Editor’s Note: This article was transcribed by Brett Schulte. The author, Cecil Clay, received the Medal of Honor in 1892 for his role in the assault on Fort Harrison, which the author mentions briefly near the end of this article. HMDB.com has a nice page on a marker commemorating Clay’s actions.
CAPTURE OF FORT HARRISON
How The Rebels Failed To Take It
By Brevet Brigadier-General Cecil Clay in Philadelphia Times
Some time ago there was published in The Weekly Times an account of the attempt which General Lee made at the suggestion of General Gordon, who was entrusted with its execution, to break through the lines of our army before Petersburg at a point not far from Appomattox river, so as to effect a lodgment between the bulk of General Grant’s forces and City Point, and roll the army up from its right flank. As a tactical movement this was not a bad one, bat at the time General Gordon attempted to put it in execution it was too late for any permanent result to come from it. Fort Steadman was taken by a night attack and held for a few hours, but the enemy were soon driven from it and our lines re-established as before.
The idea of this movement, however, was not a new one. It had suggested itself to some one as early as June, 1864, and came within an ace of being put to severe practical test. On the 24th day of that month the right of General Grant’s lines before Petersburg resting on the Appomattox river, was held by the First division of the Eighteenth Corps. This division contained three brigades, each of which in turn occupied the front line of works for twenty-four hours at a time. On the day mentioned the front line was held by the Third brigade, composed of the Fortieth Massachusetts, Twenty-first Connecticut, Ninety-second New York, One Hundred and Eighty-eighth Pennsylvania, and Fifty-eighth Pennsylvania. I was serving in the latter regiment as a captain; the division was commanded by General George J. Stannard, of Vermont, and the brigade by Brevet Brigadier-General Guy V. Henry, an officer of the Regulars, who was Colonel of the Fortieth Massachusetts. There was no lack of “fight” about either of these commanders. This front line of work consisted of a strong rifle-pit, made by digging a deep and moderately wide ditch, the earth from which was thrown out upon the side next the enemy and made into a parapet. Inside the ditch on the same side was a wide banquette of proper height for the men to stand upon and dire over the parapet; while in the rear face were dug at intervals recesses in which the officers accommodated themselves, spreading over the top shelter tents to keep off the sun or rain. A short distance in front of this line was a string of skirmish pits or French pits, that is to say, a lot of small detached pits; a few yards apart, dug for the accommodation of the skirmish line and made so as to be commanded by the fire of the works in the rear. They were dug about ten feet square by running an inclined plane from the surface of the ground at the rear to the depth of some three feet in front, and throwing up the earth as a breastwork. In each of these pits were three or four men. The enemy’s front line was in fair rifle range, and the intervening space was covered with a growing crop of oats, high enough to afford considerable cover.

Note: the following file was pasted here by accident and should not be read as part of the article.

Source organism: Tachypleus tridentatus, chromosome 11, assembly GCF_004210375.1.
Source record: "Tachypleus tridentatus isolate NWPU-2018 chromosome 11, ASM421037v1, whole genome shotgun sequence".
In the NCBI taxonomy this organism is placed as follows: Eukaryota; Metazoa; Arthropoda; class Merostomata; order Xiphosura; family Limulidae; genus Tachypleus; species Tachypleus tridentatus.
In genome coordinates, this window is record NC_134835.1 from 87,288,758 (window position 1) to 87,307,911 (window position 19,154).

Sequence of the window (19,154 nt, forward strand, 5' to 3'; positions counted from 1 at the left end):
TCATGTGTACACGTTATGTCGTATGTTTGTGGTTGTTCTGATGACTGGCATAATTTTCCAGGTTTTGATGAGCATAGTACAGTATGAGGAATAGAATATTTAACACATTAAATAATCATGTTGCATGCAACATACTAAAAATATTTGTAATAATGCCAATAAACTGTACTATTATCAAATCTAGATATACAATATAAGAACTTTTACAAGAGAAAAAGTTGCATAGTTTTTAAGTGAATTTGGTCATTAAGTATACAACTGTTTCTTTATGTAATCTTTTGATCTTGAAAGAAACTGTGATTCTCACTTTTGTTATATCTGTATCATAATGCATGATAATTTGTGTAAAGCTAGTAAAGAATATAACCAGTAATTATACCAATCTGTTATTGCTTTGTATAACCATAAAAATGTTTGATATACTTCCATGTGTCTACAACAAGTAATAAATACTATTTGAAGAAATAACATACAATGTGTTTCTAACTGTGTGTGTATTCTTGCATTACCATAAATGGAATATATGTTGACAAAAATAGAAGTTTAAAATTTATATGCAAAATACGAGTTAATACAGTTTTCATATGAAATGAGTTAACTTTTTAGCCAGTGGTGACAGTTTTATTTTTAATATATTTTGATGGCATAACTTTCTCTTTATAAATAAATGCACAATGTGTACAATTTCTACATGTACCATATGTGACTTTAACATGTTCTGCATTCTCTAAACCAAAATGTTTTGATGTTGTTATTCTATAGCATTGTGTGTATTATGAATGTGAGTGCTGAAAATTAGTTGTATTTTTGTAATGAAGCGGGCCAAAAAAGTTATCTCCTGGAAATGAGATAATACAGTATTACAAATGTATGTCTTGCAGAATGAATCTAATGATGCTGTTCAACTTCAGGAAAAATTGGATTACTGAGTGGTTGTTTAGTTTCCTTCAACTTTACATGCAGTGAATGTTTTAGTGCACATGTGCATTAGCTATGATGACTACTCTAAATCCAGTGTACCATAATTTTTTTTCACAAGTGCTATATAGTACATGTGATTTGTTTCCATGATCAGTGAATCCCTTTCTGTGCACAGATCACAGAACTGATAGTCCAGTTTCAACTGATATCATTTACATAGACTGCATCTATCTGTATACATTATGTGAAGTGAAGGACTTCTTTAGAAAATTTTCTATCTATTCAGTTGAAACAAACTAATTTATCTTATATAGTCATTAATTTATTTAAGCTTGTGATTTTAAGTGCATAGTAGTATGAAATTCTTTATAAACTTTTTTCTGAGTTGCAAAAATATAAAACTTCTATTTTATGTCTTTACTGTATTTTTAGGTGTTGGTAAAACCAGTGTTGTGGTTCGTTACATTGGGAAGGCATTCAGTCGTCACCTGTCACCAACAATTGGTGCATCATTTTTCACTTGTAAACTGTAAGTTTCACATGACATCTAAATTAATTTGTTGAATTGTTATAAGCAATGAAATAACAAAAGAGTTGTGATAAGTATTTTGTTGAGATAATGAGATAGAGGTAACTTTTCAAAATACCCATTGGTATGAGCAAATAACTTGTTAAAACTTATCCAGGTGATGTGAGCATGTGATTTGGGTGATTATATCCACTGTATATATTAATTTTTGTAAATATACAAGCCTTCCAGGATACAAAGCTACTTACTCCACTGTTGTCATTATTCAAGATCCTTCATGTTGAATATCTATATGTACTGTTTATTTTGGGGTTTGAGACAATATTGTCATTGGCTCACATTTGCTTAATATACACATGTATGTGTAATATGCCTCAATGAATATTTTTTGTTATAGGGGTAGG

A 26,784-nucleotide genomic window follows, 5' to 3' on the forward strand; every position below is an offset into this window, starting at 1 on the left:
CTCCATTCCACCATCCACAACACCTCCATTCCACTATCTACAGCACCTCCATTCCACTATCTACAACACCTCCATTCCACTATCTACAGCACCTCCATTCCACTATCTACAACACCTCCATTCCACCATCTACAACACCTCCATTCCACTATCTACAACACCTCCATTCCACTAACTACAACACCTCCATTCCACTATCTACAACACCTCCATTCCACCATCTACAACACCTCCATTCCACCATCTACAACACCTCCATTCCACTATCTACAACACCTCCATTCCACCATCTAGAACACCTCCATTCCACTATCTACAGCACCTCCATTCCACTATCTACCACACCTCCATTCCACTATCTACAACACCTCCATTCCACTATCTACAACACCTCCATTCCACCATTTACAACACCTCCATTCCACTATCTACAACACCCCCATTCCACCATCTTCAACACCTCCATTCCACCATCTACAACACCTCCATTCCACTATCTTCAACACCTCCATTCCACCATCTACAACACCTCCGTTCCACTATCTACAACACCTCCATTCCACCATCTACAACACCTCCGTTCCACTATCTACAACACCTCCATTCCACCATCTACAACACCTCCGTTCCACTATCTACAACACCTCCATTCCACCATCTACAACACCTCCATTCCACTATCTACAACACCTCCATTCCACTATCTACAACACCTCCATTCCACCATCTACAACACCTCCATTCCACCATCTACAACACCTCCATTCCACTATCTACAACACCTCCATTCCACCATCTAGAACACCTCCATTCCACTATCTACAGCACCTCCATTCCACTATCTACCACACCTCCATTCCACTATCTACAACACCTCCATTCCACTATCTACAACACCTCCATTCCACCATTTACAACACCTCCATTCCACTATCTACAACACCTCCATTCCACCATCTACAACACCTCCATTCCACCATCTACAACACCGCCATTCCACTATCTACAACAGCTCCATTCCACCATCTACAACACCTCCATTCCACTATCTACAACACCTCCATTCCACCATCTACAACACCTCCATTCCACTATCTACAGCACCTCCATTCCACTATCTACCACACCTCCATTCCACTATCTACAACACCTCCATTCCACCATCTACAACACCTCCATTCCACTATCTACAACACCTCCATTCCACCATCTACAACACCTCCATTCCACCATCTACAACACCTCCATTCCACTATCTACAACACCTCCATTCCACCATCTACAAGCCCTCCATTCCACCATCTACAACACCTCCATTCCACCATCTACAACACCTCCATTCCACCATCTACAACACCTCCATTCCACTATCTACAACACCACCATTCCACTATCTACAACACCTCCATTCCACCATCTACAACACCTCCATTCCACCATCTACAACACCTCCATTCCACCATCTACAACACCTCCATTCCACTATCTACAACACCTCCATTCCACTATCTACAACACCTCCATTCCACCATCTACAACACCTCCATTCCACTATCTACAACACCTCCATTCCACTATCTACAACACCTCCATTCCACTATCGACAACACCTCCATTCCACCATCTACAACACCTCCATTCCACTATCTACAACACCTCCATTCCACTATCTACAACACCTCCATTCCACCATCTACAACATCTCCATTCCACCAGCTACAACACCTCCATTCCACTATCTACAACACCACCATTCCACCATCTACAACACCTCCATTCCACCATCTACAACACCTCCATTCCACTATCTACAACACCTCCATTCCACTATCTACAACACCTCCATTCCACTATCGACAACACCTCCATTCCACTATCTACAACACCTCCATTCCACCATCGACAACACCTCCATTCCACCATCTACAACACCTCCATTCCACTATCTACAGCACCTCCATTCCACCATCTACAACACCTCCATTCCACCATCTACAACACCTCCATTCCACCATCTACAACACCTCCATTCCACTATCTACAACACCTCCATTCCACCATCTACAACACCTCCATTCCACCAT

The night of the 23rd passed in quietness, but on the morning of the 24th, just as we we beginning to think about breakfast, we were suddenly roused from our meditations by a great roar of artillery and the horrid shrieking and whistling of missiles of all sorts, which flew just over our heads, plunged into the bank behind us, smashed the top of our parapet, knocked down our shelter tents and scattered dirt and dust by the tubfull all over us, but, very fortunately, little death and not much destruction. When we recovered from our momentary astonishment we found the enemy had concentrated the fire of forty guns upon the small front held by our brigade. Any one who has “been there” knows what that means. Forty guns concentrated on the front of one brigade! Why the air was perfectly blue. There was a continuous roar, shriek, and whiz; fragments of shell flew in every direction. Crash, bang! and a big feller knocks down as much earth as an Irishman would throw out of a cellar in a day. The second and third lines of works were on higher ground than the front line, but behind them the ground sloped off again to a ravine, running down toward the river, and in this ravine were collected the cooks of the various regiments and all the cooking of the division was done there. Just as the firing began it happened that two Connecticut men were marching along toward brigade headquarters, carrying between them a large market basket containing the breakfast for General Henry and his staff mess. A shell hit the basket and away went beefsteak, bread and bacon in every direction. There was no breakfast at brigade headquarters that morning. All the shots that went over the rise of the ground behind us pitched into the cooks’ ravine, and there was soon a frantic exodus of detailed men and darkies looking out for a safe place. Anticipating a heavy assault as the sequence to this artillery fire the teams were loaded and dispatched to the rear, so that there was no chance to get any fresh rations, and General Henry had to wait until dinner-time for his breakfast. I fared better than most of them. After the affair was all over I saw my faithful African, old “Prince,” coming along the pit from the covered way, covered with dust and dirt, but bearing in triumph a well-filled basket and an odorous coffee-pot.
“Why, Prince,” I exclaimed, “why in the world didn’t you bring my breakfast up here? What have you been doing all this while? Breakfast should have been ready an hour ago.”
“Of course, sir,” poor Prince replied, with wide expanded eyes, “I knowed you would want your breakfast. You’se ‘bliged to have your breakfast, but you have no idea how dey was a chunkin down yonder. Everybody had done left and gone away ‘cept me and anoder man.”